Margaret Atwood’s The Handmaid’s TaleThis is a futuristic novel that takes place in northern USAsometime in the beginning of the twenty-first century, in the oppressive and totalitarian Republic of Gilead. The regime demandshigh moral, retribution and a virtuous lifestyle. The Bible is theguiding principle. As a result of the sexual freedom, freeabortion and a high increase of venereal diseases at the end ofthe twentieth century, many women, (and men also, but that isforbidden to say), are sterile. The women, who are still fertile,are recruited as Handmaids, and their only mission in life is togive birth to the offspring of their Commander, whose wife isinfertile.The main character in the book is Offred, one of these unfortunateservants who’s only right to exist depends on her ovariesproductivity. She lives with her commander and his wife in ahighly supervised centre.Unlike men, women have been facing unique problems for centuries,and often women experience harassment and discrimination. Intoday’s society, females are trying to combat their tribulationsthrough lawsuits and protest rallies. Literature often deals withpeople being unable to articulate their problems. Often,unforeseen circumstances force people to conceal their trueemotions. In “The Handmaid’s Tale” the main female characters find ways to escape their situations rather than deal with them.Offred from The Handmaid’s Tale uses different tactics to copewith her situation. She is trapped within a distopian societycomprised of a community riddled by despair. Though she is notphysically tortured, the overwhelming and ridiculously powerful government mentally enslaves her. Offred lives in a horrificsociety, which prevents her from being freed. Essentially, thegovernment enslaves her because she is a female, and she isfertile. Offred’s reminisces about the way life used to be byremembering stories about her husband Luke, her daughter, and herbest friend Moira, provides her with temporary relief from herbinding situation. Also, Offred befriends the Commander’s aide,Nick. Offred longs to be with her husband and she feels that shecan find his love by being with Nick. She risks her life severaltimes just to be with Nick. Feeling loved by Nick gives her a window of hope in her otherwise miserable life.

Unlike men, women have been facing unique problems for centuries. Oftentimes, women experience harassment and discrimination. In today’s society,females are trying to combat their tribulations through law suits andprotest rallies. Literature often deals with people being unable toarticulate their problems. Often, unforeseen circumstances force people toconceal their true emotions. In “Raise the Red Lantern”, The Handmaid’sTale, and “A Doll’s House”, the main female characters find ways to escapetheir situations rather than deal with them.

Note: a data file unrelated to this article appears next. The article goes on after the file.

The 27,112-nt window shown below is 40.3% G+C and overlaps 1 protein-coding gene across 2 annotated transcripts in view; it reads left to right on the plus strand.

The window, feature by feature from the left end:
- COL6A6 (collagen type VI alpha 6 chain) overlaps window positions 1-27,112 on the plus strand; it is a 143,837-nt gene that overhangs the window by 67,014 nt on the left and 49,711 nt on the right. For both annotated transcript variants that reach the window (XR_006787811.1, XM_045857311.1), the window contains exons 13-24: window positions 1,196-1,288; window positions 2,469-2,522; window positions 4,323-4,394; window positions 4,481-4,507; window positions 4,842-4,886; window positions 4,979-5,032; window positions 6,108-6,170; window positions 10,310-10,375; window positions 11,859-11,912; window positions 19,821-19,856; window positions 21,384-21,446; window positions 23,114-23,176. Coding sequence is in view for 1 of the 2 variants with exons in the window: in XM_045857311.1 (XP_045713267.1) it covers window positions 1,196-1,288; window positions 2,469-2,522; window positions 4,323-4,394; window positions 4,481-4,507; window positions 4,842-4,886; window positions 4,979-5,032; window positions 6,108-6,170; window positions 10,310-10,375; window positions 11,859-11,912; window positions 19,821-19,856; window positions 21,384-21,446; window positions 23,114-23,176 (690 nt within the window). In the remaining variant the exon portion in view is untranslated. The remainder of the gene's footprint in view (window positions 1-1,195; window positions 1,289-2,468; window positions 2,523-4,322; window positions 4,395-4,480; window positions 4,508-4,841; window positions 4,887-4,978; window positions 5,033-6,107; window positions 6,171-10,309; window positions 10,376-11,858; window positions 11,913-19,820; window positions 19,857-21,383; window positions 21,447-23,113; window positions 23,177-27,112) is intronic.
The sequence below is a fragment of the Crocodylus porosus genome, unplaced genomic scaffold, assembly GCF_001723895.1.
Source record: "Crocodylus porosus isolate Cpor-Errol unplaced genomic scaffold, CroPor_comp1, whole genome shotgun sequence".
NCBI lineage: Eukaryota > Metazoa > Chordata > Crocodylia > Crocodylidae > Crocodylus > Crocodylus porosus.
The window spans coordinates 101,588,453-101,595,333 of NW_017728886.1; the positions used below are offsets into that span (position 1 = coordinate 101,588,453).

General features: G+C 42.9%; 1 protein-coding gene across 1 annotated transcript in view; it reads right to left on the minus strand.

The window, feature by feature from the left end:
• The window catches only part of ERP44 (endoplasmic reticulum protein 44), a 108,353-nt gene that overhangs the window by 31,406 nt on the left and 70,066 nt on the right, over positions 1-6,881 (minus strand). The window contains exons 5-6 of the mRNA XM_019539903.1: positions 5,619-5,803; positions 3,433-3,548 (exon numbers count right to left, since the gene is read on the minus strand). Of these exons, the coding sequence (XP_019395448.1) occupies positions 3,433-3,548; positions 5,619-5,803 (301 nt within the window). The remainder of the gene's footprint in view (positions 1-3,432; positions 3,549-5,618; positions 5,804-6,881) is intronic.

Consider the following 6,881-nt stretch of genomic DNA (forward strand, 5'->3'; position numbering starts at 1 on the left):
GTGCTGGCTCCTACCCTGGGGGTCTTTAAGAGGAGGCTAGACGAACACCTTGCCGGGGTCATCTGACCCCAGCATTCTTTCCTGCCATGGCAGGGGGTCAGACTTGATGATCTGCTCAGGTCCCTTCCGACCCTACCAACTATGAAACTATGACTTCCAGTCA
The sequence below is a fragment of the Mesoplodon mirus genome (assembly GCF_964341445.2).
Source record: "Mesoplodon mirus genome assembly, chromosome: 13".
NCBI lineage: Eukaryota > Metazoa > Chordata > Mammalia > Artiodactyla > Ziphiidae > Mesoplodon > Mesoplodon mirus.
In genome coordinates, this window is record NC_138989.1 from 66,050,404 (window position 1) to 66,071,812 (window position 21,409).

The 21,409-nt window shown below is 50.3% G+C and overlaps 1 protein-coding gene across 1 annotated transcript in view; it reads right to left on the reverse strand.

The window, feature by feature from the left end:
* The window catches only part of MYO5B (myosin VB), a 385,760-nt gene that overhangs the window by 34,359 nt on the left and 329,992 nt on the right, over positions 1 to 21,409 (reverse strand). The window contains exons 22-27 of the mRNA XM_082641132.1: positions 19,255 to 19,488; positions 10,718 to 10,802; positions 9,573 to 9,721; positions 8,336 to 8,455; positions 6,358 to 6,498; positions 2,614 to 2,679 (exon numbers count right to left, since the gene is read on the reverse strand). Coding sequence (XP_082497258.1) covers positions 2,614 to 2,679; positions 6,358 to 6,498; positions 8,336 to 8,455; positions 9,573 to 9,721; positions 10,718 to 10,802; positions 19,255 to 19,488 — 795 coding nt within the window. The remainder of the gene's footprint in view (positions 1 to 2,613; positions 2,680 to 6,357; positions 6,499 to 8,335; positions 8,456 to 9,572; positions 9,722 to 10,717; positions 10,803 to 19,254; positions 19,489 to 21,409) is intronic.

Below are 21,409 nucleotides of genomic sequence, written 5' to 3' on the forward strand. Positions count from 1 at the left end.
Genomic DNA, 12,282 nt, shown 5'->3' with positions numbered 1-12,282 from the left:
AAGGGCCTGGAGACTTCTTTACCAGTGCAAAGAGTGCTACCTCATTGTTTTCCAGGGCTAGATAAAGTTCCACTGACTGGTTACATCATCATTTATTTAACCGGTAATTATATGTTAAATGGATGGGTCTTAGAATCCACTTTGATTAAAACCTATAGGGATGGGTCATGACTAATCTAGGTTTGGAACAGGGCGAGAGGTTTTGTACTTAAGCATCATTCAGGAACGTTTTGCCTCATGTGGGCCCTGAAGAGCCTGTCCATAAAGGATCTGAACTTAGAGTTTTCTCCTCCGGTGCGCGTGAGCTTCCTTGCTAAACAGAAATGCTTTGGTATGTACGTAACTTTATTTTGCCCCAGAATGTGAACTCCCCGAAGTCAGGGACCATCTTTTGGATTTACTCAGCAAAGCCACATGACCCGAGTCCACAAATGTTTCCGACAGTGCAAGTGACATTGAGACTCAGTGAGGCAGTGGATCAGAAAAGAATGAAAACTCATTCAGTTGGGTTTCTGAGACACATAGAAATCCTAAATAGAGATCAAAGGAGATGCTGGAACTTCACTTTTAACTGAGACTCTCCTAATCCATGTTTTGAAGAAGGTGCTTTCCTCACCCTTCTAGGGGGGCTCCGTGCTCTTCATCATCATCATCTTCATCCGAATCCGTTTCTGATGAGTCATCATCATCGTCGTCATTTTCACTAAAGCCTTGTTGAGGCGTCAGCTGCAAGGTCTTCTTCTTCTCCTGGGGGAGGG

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Lastly, Offred from The Handmaid’s Tale uses different tactics to copewith her situation. Offred, the main character of the novel, is trappedwithin a distopian society comprised of a community riddled by despair.Though she is not physically tortured, she is mentally enslaved by theoverwhelming and ridiculously powerful government. First off, Offredreminisces about the way life used to be by remembering stories about Luke,her husband, Moira, her best friend, and her daughter. As mentionedearlier, Offred lives in a horrific society which prevents her from beingfreed. Essentially, the government enslaves Offred because she’s a female,and she’s fertile. Remembering stories of the past provide her with temporary relief from her binding situation. Also, Offred befriends the Commander’s aide, Nick. Offred longs to be loved by her husband, and shefeels that she can find that love by being with Nick. Offred risks her lifeseveral times just to be with Nick. Feeling loved by Nick gives Offred awindow of hope in her otherwise dismal life. Finally, instead ofproclaiming her feelings out loud, she suppresses her feelings. The resultis a series of recordings which depict her life and the things she wishesshe could change. Through these examples, it is apparent that Offred cannotface her problems because of outside circumstances. Works such as “Raise the Red Lantern”, The Handmaid’s Tale, and “ADoll’s House” deal with females being unable to face their problems. Aplethora of authors have written on this subject matter. Though some problems are unavoidable, one can overcome certain situations by being more assertive. Along with male domination and the laws of society, women havehad to contend with other challenging and oppressing situations. Yetdespite this, women in modern society are becoming more powerful.